Many international oil companies decided to withdraw their employees from Libya to ensure their safety, including Gazprom, Royal Dutch Shell, Sinopec, Suncor Energy, Pertamina and BP. Other companies that decided to evacuate their employees included Siemens and Russian Railways.
The evacuations often involved assistance from various military forces. The United Kingdom deployed aircraft and the frigate HMS Cumberland to assist in the evacuations. The Chinese frigate Xuzhou of the People's Liberation Army Navy was ordered to guard the Chinese evacuation efforts. The South Korean Navy destroyer ROKS Choi Young arrived off the coast of Tripoli on 1 March to evacuate South Korean citizens. The Royal Navy destroyer HMS York docked in the port of Benghazi on 2 March, evacuated 43 nationals, and delivered medical supplies and other humanitarian aid donated by the government of Sweden. Canada deployed the frigate HMCS Charlottetown to aid in the evacuation of Canadian citizens and to provide humanitarian relief operations in conjunction with an US Navy carrier strike group, led by the nuclear-powered aircraft carrier USS Enterprise.
Two Royal Air Force C-130 Hercules aircraft with British Special Forces onboard evacuated approximately 100 foreign nationals, mainly oil workers, to Malta from the desert south of Benghazi. A subsequent joint evacuation operation between the UK and Germany evacuated 22 Germans and about 100 other Europeans, mostly British oil workers, from the airport at Nafurah to Crete.
On 27 February, the Royal Netherlands Navy frigate HNLMS Tromp sent a helicopter manned by three Marines to evacuate a Dutch civilian and another European from Sirte. After the helicopter landed near Sirte, it was confronted and grounded by a Libyan Army unit, and the three members of the crew were arrested for entering Libyan airspace without clearance. The civilians were released soon after and the crew was released twelve days later, but the helicopter was confiscated. A cruise ship arrived to save the 7,913 Filipinos in Libya from the destruction.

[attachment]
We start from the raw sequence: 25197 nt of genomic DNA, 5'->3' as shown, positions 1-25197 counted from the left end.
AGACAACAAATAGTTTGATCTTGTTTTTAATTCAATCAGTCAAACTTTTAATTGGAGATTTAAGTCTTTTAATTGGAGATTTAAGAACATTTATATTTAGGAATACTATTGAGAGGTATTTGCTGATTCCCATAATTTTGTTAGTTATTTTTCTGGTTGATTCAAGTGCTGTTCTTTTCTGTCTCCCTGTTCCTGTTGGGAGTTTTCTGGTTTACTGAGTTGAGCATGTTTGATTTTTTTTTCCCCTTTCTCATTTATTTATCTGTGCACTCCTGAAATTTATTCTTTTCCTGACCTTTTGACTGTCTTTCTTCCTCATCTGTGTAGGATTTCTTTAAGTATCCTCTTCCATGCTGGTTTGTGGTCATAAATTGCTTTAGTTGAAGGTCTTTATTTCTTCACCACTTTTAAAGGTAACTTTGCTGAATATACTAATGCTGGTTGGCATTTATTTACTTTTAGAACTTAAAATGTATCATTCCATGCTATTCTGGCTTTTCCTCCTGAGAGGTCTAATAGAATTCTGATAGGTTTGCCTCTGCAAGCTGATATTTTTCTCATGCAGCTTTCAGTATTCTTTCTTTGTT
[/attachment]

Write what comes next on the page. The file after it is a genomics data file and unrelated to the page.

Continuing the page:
Three months after the conflict started, the International Organization for Migration (IOM) and its partners (UNHCR, Donor In-Kind) conducted life-saving evacuations for almost 144,000 migrants. Tunisia was the largest exit route of migrants fleeing from Libya. Because of its proximity to Tripoli and other major Libyan cities, third-country nationals and Libyans flocked to the main border points of R'as Ajdir and Dehiba. From Tunisia, IOM and its partners evacuated by air about 103,000 migrants to their countries of origin. Repatriation movements organized by IOM from Egypt reached 35,000 passengers. In Niger, about 2,000 migrants received transportation assistance, by bus or by plane, to return to their country of origin. From Algeria, IOM organized the repatriation of about 1,200 migrants that crossed the Libyan-Algerian border to flee the conflict. Bangladeshi nationals represented the largest nationality of migrants repatriated by IOM, with more than 30,000 repatriated by plane. Chadians faced many difficulties while returning home by themselves as many trucks could not cross directly into Chad due to severe hardship along the main road from Libya to Faya. As such, trucks took detours through Niger, thereby lengthening the journey and creating more obstacles (and costs) for the returnees. In three months, about 68,000 Chadian nationals have returned to Chad. Among them, 26,500 have been repatriated by plane by IOM and its partners. The rest have returned in different entry points by trucks.
There have been several peace mediation prospects during the crisis. Early in the conflict, Gaddafi's son reportedly requested that former British Prime Minister Tony Blair mediate the crisis but he bluntly refused.
South Africa proposed an African Union led mediation effort to prevent civil war. Venezuelan President Hugo Chávez also put himself forward as a mediator. Although Gaddafi accepted in principle a proposal by Chávez to negotiate a settlement between the opposition and the Libyan government, Saif al-Islam Gaddafi later said there was no need for any foreign mediation. The proposal has also been under consideration by the Arab League, according to its Secretary-General Amr Moussa.